There can be no teeth in the contract to insure the hiring company that they will in fact receive a product that works to their specifications; the contracting company cannot in their own best interest allow such teeth to be put in since they are approaching a moving target. Continuing with the house metaphor, can you imagine going to the building company and signing a contract saying they will work on the house for 75 days, they estimate it will take 75 days but they may be off by up to 40-50%. If they happen to not finish your house in the 75 days then you can feel free to pay them more until the house is finished unless of course the builder has someone who will pay them more in which case they will be unavailable due to scheduling conflict. If we take a closer look at Martin’s suggestion what the hiring company has done is actually bought a block of time at a fixed price, there is no teeth in the contract stating that the software will be complete (or that the plumbing will be installed).
This can open the contracting company up to lawsuits that are nearly impossible to fight and will likely end up in arbitration. The contract says that company x will provide company y a payroll system by December 1st on a 500,000 budget. What is the exact definition of a payroll system? The functional requirements of the system have simply been collaborated on since the inception of the project. Since there are no detailed requirement documents being brought together and signed off on the hiring company could easily gain a good legal standing in a claim against the contracting company.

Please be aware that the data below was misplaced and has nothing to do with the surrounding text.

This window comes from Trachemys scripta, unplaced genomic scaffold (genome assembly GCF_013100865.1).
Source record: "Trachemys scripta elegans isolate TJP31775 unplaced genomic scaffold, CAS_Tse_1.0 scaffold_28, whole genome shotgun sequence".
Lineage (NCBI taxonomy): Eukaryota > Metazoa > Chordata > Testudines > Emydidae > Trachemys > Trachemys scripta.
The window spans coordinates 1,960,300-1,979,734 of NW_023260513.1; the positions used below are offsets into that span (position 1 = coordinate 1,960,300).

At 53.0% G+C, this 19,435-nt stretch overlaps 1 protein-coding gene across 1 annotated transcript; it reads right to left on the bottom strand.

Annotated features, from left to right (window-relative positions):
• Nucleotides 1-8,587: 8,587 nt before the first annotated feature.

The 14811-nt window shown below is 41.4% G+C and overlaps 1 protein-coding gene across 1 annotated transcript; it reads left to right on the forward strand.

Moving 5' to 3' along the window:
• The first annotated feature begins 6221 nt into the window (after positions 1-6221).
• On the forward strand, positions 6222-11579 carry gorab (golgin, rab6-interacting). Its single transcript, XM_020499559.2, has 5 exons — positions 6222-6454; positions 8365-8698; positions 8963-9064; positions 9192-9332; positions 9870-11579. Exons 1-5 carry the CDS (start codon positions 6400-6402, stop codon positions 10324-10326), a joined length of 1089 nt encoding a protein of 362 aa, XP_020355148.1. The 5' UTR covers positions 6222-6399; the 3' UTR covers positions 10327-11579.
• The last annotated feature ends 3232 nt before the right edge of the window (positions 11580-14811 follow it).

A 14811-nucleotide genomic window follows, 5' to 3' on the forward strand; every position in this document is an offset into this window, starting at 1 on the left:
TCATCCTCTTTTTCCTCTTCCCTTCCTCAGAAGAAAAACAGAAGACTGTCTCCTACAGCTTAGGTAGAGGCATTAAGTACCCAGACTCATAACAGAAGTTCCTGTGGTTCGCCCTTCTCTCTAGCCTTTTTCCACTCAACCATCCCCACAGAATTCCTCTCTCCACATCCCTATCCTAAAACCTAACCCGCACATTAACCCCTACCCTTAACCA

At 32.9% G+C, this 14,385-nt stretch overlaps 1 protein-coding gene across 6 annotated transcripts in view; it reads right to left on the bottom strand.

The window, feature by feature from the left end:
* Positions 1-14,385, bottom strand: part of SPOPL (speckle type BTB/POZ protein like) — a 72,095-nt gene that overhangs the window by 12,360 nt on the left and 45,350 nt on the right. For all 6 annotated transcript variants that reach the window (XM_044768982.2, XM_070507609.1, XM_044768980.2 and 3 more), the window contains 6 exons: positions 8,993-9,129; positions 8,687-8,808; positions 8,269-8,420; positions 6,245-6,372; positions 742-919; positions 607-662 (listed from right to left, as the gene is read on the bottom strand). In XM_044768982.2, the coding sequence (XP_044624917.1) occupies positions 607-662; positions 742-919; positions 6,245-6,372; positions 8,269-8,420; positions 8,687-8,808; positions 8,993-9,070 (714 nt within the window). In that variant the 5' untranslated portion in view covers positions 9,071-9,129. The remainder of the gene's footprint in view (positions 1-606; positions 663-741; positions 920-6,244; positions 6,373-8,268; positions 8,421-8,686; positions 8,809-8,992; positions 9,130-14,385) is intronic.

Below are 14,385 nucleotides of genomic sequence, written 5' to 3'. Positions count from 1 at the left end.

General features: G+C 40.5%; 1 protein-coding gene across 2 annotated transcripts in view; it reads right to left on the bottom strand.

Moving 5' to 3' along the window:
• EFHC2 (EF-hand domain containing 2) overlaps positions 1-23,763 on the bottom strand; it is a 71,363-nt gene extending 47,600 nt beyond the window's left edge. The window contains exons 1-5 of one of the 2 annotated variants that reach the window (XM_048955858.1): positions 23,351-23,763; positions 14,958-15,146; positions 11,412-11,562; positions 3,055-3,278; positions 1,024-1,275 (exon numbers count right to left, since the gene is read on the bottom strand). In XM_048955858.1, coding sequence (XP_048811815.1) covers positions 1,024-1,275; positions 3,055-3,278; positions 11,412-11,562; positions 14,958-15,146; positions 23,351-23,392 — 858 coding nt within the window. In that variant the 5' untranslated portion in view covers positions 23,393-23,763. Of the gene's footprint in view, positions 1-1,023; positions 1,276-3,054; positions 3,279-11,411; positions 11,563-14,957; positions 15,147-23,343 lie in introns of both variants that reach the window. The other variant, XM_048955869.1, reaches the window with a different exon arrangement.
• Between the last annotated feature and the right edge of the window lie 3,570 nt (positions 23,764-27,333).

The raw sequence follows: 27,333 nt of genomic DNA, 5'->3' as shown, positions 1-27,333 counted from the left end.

This issue is best shown when dealing with government based RFP’s. Can you imagine the political turmoil if a 3 million dollar system was contracted in such a way and at the end of the contract the contracting company refused to continue work because they had received a higher paying contract? A politician can, which is why it will be very hard to sell anything to them without them being able to put real teeth into the contract to protect their and their constituents’ (I guess I should have just said their :)) best interest.
Even if you can get a customer to understand why you are not offering a fixed cost, there will always be some less than admirable salesman who convinces them that their company can. A person without alot of experience in software development will assume it is a better price as your price comes with an obvious unknown amount of risk, they will more often than not choose the contract from the less than admirable salesman. You don’t generally get fired for providing a mediocre solution at cost with a vendor on the line contractually (it is the vendors problem). You do get fired when you are 100,000 over budget in consulting bills with an incomplete project as it becomes your own mismanagement that is the problem.
I am not a lawyer but I would love to hear some legal thoughts on just how to put teeth into these contracts without providing explicit criteria for completion of the contract. Until I see successfully litigated cases (which there may already be) I am reluctant to even attempt being agile on a fixed price bid.
1) What are your thoughts on the subject?
2) Have you ever been in a fixed price project gone badly where your saving grace was the fact that you did have a full specification document up front that you could reference to show completion and to help side step feature creep?
3) How do we change corporate culture to move away from fixed price contracts?